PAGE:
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by Nduta Waweru, at 03:44 am, July 02, 2018, History

Denmark Vesey, the leader of the U.S. slave revolt that never happened

Denmark Vesey memorial in Hampton Park in Charleston, South Carolina. Photo: Wiki CC

When a group of slaves planned a rebellion in 1822 in South Carolina in America, they did not think their plan would be uncovered by the officials.

According to historians, a loyal slave spilt the beans to his master days before the revolt happened, and 35 slaves were executed by the authorities on this day in 1822.

Among these slaves was Denmark Vesey, a literate carpenter who was the mastermind behind the revolt. He and other slaves were planning to protest the law that required South Carolina slaveholders to get approval from the state before they could free their slaves.

It was also motivated by the absence of slavery in Haiti, which resulted in the country calling for free black people from the U.S. to relocate to Haiti by giving them land.

Vesey was born into slavery to parents of Ghanaian roots circa 1767 in St. Thomas, then a colony of Denmark. He was called Telemaque and was sold to a plantation owner in Saint-Domingue (present-day Haiti). The situation on the island was so terrible that Vesey pretended to suffer epileptic fits so that he could go back to his former master, Joseph Vesey.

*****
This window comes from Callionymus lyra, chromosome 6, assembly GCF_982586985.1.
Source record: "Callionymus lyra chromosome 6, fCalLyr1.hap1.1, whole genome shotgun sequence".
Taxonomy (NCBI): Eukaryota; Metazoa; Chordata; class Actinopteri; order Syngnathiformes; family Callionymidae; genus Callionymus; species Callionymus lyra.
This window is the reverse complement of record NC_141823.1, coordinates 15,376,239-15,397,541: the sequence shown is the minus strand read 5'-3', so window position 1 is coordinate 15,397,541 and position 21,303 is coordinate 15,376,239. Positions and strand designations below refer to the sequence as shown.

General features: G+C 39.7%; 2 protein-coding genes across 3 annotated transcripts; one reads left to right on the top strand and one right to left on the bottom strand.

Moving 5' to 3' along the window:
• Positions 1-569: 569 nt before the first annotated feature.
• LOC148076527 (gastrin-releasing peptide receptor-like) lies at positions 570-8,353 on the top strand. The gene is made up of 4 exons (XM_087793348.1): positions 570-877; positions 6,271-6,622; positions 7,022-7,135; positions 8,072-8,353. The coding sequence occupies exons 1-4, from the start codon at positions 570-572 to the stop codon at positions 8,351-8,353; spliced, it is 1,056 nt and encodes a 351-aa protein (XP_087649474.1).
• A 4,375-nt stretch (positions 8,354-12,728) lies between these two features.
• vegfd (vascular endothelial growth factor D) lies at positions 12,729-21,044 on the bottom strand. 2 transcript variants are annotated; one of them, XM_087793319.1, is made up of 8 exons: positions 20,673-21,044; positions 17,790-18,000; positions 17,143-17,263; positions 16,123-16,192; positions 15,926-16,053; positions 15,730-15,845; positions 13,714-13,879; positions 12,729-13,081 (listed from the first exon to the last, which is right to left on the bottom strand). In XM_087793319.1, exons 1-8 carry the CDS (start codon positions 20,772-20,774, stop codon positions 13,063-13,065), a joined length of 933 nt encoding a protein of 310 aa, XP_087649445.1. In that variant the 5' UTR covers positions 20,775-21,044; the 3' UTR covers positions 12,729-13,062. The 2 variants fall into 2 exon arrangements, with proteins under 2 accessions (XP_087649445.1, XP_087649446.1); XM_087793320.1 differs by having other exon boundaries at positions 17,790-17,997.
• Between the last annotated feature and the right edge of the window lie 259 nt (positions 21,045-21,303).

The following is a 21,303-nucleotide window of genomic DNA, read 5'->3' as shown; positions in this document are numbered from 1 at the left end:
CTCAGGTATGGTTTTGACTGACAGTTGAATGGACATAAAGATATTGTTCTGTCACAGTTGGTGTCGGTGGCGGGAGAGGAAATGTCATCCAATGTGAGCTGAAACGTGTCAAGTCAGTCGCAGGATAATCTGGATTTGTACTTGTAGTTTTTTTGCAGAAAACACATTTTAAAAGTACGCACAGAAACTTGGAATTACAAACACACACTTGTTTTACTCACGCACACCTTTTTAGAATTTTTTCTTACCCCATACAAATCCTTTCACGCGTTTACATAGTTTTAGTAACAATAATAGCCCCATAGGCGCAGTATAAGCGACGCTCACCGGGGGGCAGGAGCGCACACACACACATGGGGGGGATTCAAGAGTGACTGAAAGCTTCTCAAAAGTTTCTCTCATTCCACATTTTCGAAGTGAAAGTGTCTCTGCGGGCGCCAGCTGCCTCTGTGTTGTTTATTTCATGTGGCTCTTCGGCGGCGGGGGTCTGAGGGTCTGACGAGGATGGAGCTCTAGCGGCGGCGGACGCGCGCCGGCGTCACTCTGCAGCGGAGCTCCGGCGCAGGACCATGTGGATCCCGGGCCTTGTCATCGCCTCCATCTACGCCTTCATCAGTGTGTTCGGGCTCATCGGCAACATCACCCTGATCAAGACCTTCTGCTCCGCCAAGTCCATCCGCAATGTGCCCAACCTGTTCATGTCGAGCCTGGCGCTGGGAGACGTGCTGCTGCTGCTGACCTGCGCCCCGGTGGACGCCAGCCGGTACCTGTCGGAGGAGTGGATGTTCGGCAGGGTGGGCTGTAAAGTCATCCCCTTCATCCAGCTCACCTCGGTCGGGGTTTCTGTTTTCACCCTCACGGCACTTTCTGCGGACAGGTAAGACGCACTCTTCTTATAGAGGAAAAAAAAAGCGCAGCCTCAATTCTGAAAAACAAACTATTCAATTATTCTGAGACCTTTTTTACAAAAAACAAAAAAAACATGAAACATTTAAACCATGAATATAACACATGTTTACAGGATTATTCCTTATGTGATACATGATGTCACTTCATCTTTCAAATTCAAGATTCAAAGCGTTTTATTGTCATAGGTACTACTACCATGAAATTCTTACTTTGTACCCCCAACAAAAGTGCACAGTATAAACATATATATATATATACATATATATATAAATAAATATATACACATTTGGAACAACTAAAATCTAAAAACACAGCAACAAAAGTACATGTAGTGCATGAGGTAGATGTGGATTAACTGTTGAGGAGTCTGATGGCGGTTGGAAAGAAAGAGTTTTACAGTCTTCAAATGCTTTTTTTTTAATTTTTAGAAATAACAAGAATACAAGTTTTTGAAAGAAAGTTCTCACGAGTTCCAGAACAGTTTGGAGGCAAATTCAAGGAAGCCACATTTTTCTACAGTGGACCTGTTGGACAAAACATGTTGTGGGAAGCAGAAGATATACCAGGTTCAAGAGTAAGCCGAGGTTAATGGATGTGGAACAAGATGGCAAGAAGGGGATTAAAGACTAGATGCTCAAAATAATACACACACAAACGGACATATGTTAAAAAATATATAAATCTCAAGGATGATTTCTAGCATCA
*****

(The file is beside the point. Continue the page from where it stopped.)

He worked for Joseph as a personal assistant and translator as he was able to speak and write French, Spanish and English. This meant he was able to travel with Joseph and eventually landed in Charleston in 1796.

In 1799, Vesey won a $1500 lottery, $600 of which he used to buy his freedom from Joseph. He was 32.

It was at this time he changed his name to Denmark in honour of his home country of St. Thomas and Vesey after his master.

He started his carpentry business and married an enslaved woman called Beck.  His attempts to buy his wife’s freedom from slavery was denied, meaning that their children would be born as slaves.

In 1818, he became one of the founders of the “Bethel circuit” of the African Methodist Episcopal Church (AME Church). The church would be closed down a number of times over the next few years because the slaveholders were worried about the congregation and education of slaves in the church.

Vesey made it his mission to free as many slaves as possible and put in process a plan to revolt on July 14 to coincide with the French Revolution.  He got support from both the enslaved and free black people but not everyone agreed to the plan.

Photo: Post and Courier

George Wilson, a mixed-race slave told his master about the uprising and the word reached the mayor.

The mayor organised a city militia and a group of armed white men who went around town to pick at least 35 revolt conspirators including Vesey.  They were tortured as they waited for trial.

Although Vesey was able to defend himself, he was sentenced and hanged along with other 35 blacks. A number of other blacks were shipped off to plantation owners in the West Indies.

Instead of ending the terrible slavery conditions in the U.S., it caused the passing of stricter laws on African Americans.

Concerns, however, were raised later in history over the handling of the case as well as the absence of Vasey’s testimony about the uprising, creating doubt about the existence of such a plot.  This has also created a confusion as to how Vesey should be remembered: as a hero or a terrorist.

Possibly Denmark Vesey House in Charleston. Photo: Denis Bin/Flickr

 

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